In January 2009, the CBC hosted a special edition of the Dragons' Den in which they entertained presentations on how to fix the Canadian Economy. Among the presenters were Kevin Gaudet and Buzz Hargrove.
On the program, the Dragons were given a hypothetical $20 billion that they could spend however they thought could best stimulate the economy.
Gaudet, the national director of the Canadian Taxpayers' Federation, presented first, calling for tax reflief:
Gaudet began by suggesting there's a high level of consensus in favour of tax relief, citing support for the idea from Barack Obama's chief economic adviser, Christina Romer, citing her insistence that every $1 of tax relief stimulates an economy threefold.
More importantly, Gaudet came with specific recommendations on how that tax relief -- a full $20 billion worth -- could be implemented on a permanent, structural basis.
However, Gaudet wanted to direct that tax relief almost exclusively toward Middle Class taxpayers, with a very small portion going to business. Irene Darra's question about whether or not Canadians would spend that money or save it -- or use it to pay down debt -- seems more than a little ridiculous.
Considering that the global economy is currently grappling with an economic crisis built on defaulting debts it seems that tax relief being used to pay down debt would actually be a very positive step.
There's little question that the Canadian economy wouldn't be stimulated by the full hypothetical $20 billion. But a consumer carrying a smaller debt load is a consumer with cause for greater confidence.
Gaudet was followed by former Canadian Autoworkers Union President Buzz Hargrove, who called on the Dragons to "forget about" the CTF and forget about tax relief:
Compared to Gaudet, who arrived with a well-prepared presentation, Hargrove's presentation was poorly concieved. His delivery was worse.
Hargrove pushed hard for an exclusive push toward not only a stimulus package, but for a stimulus program that would focus largely on the auto and forestry industry.
Hargrove peddled a victim mentality, arguing that the allegedly-otherwise mighty North American automakers have been victimized by bad government policy (although he failed to elaborate on which policies were allegedly harming the auto industry), a discouraging credit market and by what he deemed unfair trade practices.
He called for stimulus of the credit market and protectionist measures -- particularly against Asian carmakers. Hargrove somehow overlooks the fact that Toyota in particular is one of the few automakers actually opening new plants in Canada as opposed to closing them.
Hargrove's suggestion that leasing may be a better model for carmakers is an intriguing idea. But Hargrove's suggestion that credit should be loosened up so consumers can take on more debt at a time of economic uncertainty is ill-conceived.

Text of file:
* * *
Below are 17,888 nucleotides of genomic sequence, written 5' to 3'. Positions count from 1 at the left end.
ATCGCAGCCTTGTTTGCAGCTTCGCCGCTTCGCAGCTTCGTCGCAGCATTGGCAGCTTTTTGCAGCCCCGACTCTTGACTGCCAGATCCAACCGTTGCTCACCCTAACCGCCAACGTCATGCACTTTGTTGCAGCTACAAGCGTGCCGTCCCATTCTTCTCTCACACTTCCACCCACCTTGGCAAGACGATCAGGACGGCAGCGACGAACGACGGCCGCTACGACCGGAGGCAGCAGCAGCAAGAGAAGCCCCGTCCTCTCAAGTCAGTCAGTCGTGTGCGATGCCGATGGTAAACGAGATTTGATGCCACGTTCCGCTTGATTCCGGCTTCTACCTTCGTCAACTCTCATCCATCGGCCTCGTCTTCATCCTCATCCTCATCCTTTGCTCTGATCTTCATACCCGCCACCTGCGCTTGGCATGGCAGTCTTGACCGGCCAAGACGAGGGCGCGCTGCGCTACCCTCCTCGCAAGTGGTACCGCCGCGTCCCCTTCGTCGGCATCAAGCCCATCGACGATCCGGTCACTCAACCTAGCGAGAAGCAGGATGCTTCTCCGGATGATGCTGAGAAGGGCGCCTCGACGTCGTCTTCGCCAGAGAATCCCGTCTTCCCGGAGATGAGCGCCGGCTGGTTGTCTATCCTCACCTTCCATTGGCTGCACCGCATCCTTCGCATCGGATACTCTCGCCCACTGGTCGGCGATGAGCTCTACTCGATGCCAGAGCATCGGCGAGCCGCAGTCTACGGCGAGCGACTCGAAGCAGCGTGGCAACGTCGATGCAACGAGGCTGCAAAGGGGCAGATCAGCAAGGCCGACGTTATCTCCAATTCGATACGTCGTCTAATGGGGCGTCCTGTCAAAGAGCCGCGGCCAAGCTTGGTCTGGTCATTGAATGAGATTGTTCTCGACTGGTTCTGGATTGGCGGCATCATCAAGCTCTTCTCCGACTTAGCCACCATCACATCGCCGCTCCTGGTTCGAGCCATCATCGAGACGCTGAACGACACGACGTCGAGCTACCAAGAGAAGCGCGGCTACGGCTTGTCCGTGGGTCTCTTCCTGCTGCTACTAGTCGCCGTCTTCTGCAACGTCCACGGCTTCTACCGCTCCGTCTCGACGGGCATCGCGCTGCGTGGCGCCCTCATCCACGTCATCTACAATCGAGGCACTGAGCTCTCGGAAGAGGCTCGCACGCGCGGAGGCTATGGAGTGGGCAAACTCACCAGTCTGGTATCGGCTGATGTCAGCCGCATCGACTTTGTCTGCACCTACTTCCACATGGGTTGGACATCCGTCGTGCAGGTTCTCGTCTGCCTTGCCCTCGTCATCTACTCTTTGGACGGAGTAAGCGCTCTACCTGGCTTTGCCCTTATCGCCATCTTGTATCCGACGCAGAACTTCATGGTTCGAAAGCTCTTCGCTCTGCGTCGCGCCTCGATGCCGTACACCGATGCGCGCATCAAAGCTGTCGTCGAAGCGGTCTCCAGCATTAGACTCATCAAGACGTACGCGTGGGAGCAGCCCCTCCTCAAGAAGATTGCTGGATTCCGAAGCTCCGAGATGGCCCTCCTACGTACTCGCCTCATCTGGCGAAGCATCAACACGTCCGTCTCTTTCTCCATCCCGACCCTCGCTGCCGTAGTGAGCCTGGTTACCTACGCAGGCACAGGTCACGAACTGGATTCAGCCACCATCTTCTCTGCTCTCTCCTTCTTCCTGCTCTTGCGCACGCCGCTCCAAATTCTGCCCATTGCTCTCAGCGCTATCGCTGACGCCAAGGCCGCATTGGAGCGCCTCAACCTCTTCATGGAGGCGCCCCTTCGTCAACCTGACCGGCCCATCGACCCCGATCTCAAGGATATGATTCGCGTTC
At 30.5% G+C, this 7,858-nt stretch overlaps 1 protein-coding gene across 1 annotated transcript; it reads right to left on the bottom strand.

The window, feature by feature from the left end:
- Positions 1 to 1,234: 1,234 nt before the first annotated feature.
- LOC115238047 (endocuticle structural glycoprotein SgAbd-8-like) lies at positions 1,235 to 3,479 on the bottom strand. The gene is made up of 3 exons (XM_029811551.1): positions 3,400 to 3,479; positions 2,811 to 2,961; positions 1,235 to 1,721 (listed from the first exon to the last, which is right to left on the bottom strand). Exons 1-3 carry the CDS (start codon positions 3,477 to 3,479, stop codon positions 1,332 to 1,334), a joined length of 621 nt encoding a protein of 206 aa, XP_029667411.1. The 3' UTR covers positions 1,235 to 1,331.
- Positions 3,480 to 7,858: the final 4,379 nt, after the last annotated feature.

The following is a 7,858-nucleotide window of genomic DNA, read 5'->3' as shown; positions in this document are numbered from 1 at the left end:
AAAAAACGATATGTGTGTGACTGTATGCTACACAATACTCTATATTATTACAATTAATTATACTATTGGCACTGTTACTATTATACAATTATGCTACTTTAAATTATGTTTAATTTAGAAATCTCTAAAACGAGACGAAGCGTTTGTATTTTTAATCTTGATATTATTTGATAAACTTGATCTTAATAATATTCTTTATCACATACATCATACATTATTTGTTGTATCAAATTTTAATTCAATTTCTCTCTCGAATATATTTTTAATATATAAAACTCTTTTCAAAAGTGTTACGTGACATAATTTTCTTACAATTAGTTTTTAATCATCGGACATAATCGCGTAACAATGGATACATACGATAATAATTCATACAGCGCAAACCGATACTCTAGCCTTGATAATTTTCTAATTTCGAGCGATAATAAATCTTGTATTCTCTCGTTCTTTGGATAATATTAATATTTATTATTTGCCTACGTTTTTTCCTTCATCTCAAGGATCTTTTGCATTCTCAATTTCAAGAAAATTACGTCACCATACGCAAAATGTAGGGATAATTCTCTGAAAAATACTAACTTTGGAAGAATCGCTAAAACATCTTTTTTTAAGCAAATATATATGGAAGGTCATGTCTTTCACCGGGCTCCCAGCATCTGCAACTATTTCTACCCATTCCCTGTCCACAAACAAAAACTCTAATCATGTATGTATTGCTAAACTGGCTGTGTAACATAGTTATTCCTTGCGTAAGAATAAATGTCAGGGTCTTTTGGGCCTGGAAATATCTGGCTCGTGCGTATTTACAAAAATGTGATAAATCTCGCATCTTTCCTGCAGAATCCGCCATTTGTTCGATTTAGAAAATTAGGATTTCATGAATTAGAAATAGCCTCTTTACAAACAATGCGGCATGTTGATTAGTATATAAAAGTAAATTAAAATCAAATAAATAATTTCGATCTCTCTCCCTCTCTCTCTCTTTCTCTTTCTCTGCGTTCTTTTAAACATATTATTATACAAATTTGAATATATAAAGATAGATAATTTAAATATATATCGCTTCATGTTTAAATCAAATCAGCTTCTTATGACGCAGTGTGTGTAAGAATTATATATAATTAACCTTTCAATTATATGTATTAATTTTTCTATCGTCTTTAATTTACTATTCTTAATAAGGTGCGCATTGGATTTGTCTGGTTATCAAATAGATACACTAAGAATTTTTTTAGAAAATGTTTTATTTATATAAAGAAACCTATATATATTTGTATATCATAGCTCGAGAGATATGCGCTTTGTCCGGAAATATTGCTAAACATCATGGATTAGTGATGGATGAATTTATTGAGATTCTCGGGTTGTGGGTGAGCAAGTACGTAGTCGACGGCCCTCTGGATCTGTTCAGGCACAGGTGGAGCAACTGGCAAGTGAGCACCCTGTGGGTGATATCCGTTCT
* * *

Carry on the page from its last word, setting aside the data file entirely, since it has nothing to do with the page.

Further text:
For one thing, the low consumer condfidence argument has to be considered to apply. One would be foolish to think that consumers who are leery about spending money would be interested in taking on additional debt load in order to do so.
Neither Gaudet nor Hargrove got a particularly gentle ride from the Dragons. There's good reason for this.
Gaudet and Hargrove both represent the extreme ends of the ideological spectrum that together navigated the global economy into the crisis that it's currently in.
Gaudet's focus on tax relief and allowing market forces to run their course unimpeded has already shown its toxic effects. After all, the kind of unscrupulous greed that helped precipitate this crisis should properly be considered to be a market force, likewise with the notions of anyone who thinks they should be able to earn money without producing anything of value.
Hargrove's argument that the hypothetical $20 billion should be spent heavily on the auto industry is not only clearly self-interested -- even if he isn't the president of CAW anymore, he clearly has an intrest in seeing the organization succeed -- but it also overlooks the highly questionable record of Keynesian economics over the past forty years.
In hindsight, one certainly couldn't envy Gaudet or Hargrove. The Dragons' Den seems like an extremely intense environment. Any environment that can seemingly stagger a consumate tax fighter like Kevin Gaudet cannot be taken lightly.
The propositions of both men merely reflect the alternating extremes of economic policy followed over the past thirty years. The Dragons were right to adopt the propositions of neither man, and were probably right to decline to give a red cent to the big three automakers.
Other bloggers writing about this topic:
Rick Spence - "Dragons Second-Guess Stephen Harper"